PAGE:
Advertising Faculty Bring Nonprofits into the Classroom

There are countless nonprofits doing incredible work all over the world, from organizations focused on helping the environment to groups tackling world hunger. While some have a breadth of communications resources to choose from, many of these organizations — especially small, local nonprofits — encounter difficulty in conveying their mission to the world. 

Nonprofits rely on donations and support, and with thousands of organizations to choose from, it can be difficult to convince the public to support your goals. In today’s world, eye-catching communication is an organization’s best hope to set themselves apart. Faculty and students from the Department of Advertising and Public Relations are using their skills to help — and it all starts with crafting a compelling message. 

More Than Just a Ride

Advertising and Public Relations Professor of Practice David Regan has had his ADV 486: Integrated Campaigns students work with nonprofits for the past 17 years. His nonprofit client list grows every year, including organizations such as Habitat for Humanity, Lansing Promise, The Davies Project for Children and Boy Scouts of America.  

“I felt [this relationship] would truly benefit the Mid-Michigan community and the MSU brand,” said Regan. “The students get more involved because they’re helping people in need and they feel their work will actually get used and be beneficial to the nonprofits more so than the big brands who have powerful ad agencies doing their campaigns.”     

Regan’s students are divided into 2-3 ad agencies, and each group conducts research, plots a strategy, creates an integrated advertising campaign and presents their ideas to key decision-makers within the nonprofit organization. 

Pam Miklavcic, executive director for The Davies Project for Children, worked with two of Regan’s classes last summer. The organization adopted the student-created tagline “More than just a ride”, which is now used as an integral piece of their branding. 

“Because we are working on a shoestring budget, we do rely on community support, so to be able to have that kind of valuable input saved us money while giving us incredible ideas to work with,” said Miklavcic. “To have the viewpoint of younger generations to work with is critical to helping us spread our message.”                         

An Integrated Approach

Advertising and Public Relations Professor of Practice Stephen Flaster was inspired by Regan’s course structure and began adopting similar methods two years ago. His ADV 486 and ADV 492: Special Topics classes have worked with nonprofit organizations such as Rejuvenating South Lansing, Crime Stoppers of Mid-Michigan, The First Tee of Mid-Michigan, Big Brothers Big Sisters and Local First Mid-Michigan. 

“We want the students to realize that there are opportunities for them in many non-traditional areas of communication that never existed before,” said Flaster. “A lot of students want to be involved in organizations and companies that have a meaning and a purpose. They see themselves that the traditional tools of advertising and communication have a role to play in organizations that they never imagined needing them.”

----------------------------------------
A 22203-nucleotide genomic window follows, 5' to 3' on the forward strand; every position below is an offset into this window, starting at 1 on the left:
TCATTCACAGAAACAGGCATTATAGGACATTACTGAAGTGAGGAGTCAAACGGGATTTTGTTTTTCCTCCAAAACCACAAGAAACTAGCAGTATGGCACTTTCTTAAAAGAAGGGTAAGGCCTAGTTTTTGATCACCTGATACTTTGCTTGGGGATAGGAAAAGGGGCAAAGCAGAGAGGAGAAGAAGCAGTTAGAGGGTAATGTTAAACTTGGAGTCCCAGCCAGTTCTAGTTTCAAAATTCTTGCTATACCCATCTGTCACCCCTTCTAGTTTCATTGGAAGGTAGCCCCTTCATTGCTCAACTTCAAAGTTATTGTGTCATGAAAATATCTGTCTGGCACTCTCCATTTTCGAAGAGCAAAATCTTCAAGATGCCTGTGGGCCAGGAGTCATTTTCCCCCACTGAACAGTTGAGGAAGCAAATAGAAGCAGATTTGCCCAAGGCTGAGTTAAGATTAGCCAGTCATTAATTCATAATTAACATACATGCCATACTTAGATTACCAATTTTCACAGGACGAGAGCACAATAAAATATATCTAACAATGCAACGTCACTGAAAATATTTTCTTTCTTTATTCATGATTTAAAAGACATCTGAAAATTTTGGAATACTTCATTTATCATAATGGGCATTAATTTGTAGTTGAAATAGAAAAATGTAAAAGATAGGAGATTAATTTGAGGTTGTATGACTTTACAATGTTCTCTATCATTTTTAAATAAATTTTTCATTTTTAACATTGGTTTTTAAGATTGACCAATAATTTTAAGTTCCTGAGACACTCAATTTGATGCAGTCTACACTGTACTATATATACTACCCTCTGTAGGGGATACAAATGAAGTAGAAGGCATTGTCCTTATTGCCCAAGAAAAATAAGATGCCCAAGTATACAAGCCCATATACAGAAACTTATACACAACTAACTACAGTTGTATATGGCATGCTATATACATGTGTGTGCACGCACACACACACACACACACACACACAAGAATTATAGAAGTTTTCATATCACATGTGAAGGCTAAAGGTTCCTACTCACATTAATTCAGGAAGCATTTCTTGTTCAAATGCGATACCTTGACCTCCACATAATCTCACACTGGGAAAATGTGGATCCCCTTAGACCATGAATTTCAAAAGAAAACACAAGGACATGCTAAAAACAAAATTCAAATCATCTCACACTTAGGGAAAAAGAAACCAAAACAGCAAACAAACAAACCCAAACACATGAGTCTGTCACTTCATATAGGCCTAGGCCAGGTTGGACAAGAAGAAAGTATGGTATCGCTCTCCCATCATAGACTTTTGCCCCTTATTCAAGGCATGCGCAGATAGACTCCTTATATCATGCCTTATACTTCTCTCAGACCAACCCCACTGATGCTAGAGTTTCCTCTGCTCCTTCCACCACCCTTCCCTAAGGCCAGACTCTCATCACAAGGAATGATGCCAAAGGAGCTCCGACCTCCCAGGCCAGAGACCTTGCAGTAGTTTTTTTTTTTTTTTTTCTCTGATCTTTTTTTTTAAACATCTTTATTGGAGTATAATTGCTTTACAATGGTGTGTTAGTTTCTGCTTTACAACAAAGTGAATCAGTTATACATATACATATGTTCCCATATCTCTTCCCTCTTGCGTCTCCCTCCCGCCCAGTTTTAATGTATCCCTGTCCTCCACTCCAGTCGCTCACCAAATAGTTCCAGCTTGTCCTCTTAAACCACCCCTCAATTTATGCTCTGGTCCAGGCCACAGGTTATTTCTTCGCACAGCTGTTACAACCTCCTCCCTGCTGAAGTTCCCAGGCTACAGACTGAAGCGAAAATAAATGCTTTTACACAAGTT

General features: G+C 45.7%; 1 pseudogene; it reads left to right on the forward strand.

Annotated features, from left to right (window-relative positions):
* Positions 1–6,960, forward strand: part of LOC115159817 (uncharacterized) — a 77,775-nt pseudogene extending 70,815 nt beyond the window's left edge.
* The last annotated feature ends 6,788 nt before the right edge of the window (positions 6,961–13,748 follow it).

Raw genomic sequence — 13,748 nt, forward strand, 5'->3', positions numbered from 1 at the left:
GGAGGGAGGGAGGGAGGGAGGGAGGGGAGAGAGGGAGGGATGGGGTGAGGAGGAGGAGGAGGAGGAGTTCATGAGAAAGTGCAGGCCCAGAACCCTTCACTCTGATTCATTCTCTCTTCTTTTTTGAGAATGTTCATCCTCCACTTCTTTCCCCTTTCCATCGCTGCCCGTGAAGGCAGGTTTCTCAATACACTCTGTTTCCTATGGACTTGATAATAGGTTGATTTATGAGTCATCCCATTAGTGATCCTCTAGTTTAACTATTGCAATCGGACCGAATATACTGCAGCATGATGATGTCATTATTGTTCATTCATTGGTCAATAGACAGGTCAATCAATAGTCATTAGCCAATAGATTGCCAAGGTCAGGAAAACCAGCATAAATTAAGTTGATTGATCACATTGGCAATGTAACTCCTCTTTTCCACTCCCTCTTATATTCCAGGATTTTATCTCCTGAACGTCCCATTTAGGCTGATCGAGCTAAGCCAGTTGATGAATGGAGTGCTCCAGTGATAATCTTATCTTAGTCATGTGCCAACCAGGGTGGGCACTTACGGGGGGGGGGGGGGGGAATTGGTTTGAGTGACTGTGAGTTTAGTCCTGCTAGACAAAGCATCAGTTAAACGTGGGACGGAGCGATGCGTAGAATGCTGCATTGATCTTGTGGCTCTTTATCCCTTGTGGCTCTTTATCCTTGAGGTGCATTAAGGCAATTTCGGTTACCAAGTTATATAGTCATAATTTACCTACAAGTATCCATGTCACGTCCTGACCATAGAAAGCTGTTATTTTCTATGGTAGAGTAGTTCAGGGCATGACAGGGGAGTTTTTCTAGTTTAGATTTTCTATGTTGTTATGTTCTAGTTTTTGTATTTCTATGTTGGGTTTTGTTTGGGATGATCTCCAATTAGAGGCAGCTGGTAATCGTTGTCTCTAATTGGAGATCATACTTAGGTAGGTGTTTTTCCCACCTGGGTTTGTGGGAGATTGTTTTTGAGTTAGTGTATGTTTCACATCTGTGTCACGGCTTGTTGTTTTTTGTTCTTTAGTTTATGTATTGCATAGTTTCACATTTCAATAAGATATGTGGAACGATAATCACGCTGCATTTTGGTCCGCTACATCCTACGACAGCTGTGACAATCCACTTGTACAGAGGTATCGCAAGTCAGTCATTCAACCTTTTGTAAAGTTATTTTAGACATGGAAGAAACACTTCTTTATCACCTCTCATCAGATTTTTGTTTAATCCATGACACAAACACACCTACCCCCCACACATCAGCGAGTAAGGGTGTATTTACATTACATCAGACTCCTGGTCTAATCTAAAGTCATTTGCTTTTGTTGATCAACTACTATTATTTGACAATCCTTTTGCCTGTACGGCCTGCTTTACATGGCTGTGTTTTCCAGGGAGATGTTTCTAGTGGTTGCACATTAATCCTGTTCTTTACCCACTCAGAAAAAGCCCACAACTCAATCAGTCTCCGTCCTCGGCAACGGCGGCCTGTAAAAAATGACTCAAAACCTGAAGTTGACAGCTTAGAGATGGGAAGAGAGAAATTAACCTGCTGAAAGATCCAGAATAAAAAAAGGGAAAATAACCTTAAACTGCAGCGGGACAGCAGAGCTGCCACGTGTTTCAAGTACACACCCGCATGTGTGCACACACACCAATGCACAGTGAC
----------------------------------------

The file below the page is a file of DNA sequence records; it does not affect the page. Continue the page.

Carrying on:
Senior Communication and Psychology major Josie Boumis is a student in Flaster’s ADV 492 class. She worked with Crime Stoppers of Mid-Michigan throughout the year and believes it has been extremely beneficial to learn about some of the organizations in the community. 

“I have really enjoyed getting to learn some of the day to day operational challenges nonprofits have, and what I can do to help them,” said Boumis. “It has been uplifting to see how willing and excited they are to implement our ideas.”

Using Data to Inform Digital Strategy 

Assistant Professor of Advertising and Public Relations Kjerstin Thorson teaches ADV 442: Digital Analytics, where she has brought nonprofit work into the course curriculum every semester since the class launched last spring. 

Thorson’s students work with both local and national nonprofits. This semester, her class is working with the Lansing Symphony, Allen Neighborhood Center, Humane Animal Treatment Center, Campus Vote Project of Michigan and League of Women Voters of Lansing

With access to the organizations’ social media and web analytics data, students conduct a digital audit to measure how well the nonprofits are performing. They then present their findings and set objectives going forward so the organizations can have a more effective digital presence. 

“I think our students are going to have a lot of time to go out in the world and make money, and I think it’s the responsibility of a university to understand and to help our students understand the potential impact they have on society and for the good of the world,” Thorson said. “Not every one of them is going to go out and work for nonprofits, but I hope that every one of them will take away from that experience that they can have a real impact.”

Students are further challenged by a lack of resources to implement their suggestions. Thorson believes this is a good lesson for students to learn, as many of them will take jobs early in their careers where they will have similar constraints. 

“Being able to revamp their social media channels and just being able to create a single strategy for their social media channels is beyond rewarding,” said Joey Goodman, an undergraduate TA and former student of ADV 442. “You can see the excitement in their faces as you present to them.”

By Rianna N. Middleton